Aug 02, 2010
On July 28 the United Nations General Assembly overwhelmingly agreed to a resolution declaring the human right to "safe and clean drinking water and sanitation."
The UN General Assembly passed on Wednesday in New York, US, a resolution that recognizes the human right to clean water and sanitation, with 122 votes in favour, 41 abstentions and zero votes against it. Hundreds of social movements around the world welcome this historic decision.
“After over a decade of hard work, the global water justice movement achieved a major victory”, states the Council of Canadians in a press release issued Wednesday. The Council of Canadians is an organization that has been crucial in the international struggle for this right and that works for social, economic and environmental justice in Canada and the rest of the world.
Three members of the Council of Canadians were present at the UN General Assembly session yesterday. One of them, Anil Naidoo, said “this resolution has the overwhelming support of a strong majority of countries, despite a handful of powerful opponents. It must now be followed-up with a renewed push for water justice.”
The initiative, introduced by Bolivia with the support of over 30 countries, declares “the right to safe and clean drinking water and sanitation as a human right that is essential for the full enjoyment of life and all human rights.” And is “deeply concerned” since “approximately 884 million people lack access to safe drinking water and that over 2.6 billion do not have access to basic sanitation”. It also states its alarm since “approximately 1.5 million children under 5 years of age die and 443 million school days are lost each year from water and sanitation related diseases”.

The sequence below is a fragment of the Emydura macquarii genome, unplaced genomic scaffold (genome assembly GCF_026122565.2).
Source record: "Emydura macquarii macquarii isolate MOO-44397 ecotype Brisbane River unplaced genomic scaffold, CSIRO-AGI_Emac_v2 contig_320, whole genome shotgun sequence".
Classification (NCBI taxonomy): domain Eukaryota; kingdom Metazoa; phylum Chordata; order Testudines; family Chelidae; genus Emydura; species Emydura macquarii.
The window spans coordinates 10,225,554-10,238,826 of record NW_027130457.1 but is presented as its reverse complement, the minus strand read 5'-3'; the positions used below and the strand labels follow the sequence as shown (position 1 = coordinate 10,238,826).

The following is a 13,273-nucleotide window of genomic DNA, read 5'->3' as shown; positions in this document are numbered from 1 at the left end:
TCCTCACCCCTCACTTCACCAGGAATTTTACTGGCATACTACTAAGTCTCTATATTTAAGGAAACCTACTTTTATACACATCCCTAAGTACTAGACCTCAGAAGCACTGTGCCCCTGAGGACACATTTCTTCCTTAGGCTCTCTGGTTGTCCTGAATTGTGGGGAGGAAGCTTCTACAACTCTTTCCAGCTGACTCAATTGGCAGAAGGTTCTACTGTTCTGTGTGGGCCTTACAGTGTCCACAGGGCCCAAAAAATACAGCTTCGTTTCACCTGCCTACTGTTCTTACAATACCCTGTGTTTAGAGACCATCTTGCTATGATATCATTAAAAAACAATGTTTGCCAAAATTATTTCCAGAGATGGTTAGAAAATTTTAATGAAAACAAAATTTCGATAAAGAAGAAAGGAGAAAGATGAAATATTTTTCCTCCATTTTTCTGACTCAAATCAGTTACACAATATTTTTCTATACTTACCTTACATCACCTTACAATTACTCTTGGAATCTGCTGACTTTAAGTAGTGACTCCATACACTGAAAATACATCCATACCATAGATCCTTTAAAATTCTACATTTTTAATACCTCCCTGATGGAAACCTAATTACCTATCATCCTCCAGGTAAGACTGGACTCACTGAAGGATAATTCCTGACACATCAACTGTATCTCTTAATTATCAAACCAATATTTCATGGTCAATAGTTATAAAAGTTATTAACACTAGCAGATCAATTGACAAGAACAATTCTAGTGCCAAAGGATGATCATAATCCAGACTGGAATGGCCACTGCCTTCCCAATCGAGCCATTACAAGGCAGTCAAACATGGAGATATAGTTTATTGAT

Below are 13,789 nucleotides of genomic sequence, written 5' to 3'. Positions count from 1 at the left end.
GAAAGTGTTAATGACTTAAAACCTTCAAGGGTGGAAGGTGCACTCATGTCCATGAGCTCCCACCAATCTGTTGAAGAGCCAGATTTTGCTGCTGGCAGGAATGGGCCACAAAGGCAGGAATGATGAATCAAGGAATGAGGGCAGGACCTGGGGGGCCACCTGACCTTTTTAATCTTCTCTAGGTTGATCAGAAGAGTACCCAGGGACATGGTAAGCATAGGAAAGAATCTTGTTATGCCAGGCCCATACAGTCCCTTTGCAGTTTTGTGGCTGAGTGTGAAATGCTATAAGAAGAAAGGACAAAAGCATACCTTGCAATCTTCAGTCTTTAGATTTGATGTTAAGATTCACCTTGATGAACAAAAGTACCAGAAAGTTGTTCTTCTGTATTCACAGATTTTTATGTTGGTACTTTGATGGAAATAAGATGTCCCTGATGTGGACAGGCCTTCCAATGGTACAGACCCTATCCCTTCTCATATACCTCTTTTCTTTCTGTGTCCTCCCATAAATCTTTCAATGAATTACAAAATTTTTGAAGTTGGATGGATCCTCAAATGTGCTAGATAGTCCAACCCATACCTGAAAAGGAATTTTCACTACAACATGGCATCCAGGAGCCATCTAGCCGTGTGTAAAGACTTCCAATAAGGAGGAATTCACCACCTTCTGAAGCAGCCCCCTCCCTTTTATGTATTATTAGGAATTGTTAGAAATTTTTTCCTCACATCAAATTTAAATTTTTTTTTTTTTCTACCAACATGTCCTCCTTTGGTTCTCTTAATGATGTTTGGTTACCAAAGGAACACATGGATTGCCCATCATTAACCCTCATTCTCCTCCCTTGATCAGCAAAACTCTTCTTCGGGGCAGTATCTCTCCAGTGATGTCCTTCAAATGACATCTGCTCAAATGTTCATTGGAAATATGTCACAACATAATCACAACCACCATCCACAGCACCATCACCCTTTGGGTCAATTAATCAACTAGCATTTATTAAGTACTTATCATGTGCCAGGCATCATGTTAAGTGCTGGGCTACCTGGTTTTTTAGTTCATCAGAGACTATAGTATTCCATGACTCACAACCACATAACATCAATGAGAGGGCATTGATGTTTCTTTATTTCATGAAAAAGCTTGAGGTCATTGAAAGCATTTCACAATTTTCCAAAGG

The movements fighting for the human right to water at an international level are aware of the fact that their work and mobilization must continue, to ensure the enforcement of the resolution. “We are calling for actions on the ground in communities around the world to ensure that the rights to water and sanitation are implemented”, said Naidoo. “Governments, aid agencies and the UN must take their responsibilities seriously”, he added.
Several developed countries pushed to prevent the resolution from being passed, although when it was time to vote they abstained, to protect their international image. The United Kingdom, Canada, US, Australia and New Zealand are among these countries.
It was reported that these countries tried to change the text of the resolution to reduce their future obligations to ensure the human right to water.
Most of the abstaining countries are European, mostly the EU or aligned to the EU. The six African countries that abstained (Botswana, Ethiopia, Kenya, Lesotho, Tanzania and Zambia) are former European colonies, as the two Caribbean countries (Guyana and Trinidad and Tobago).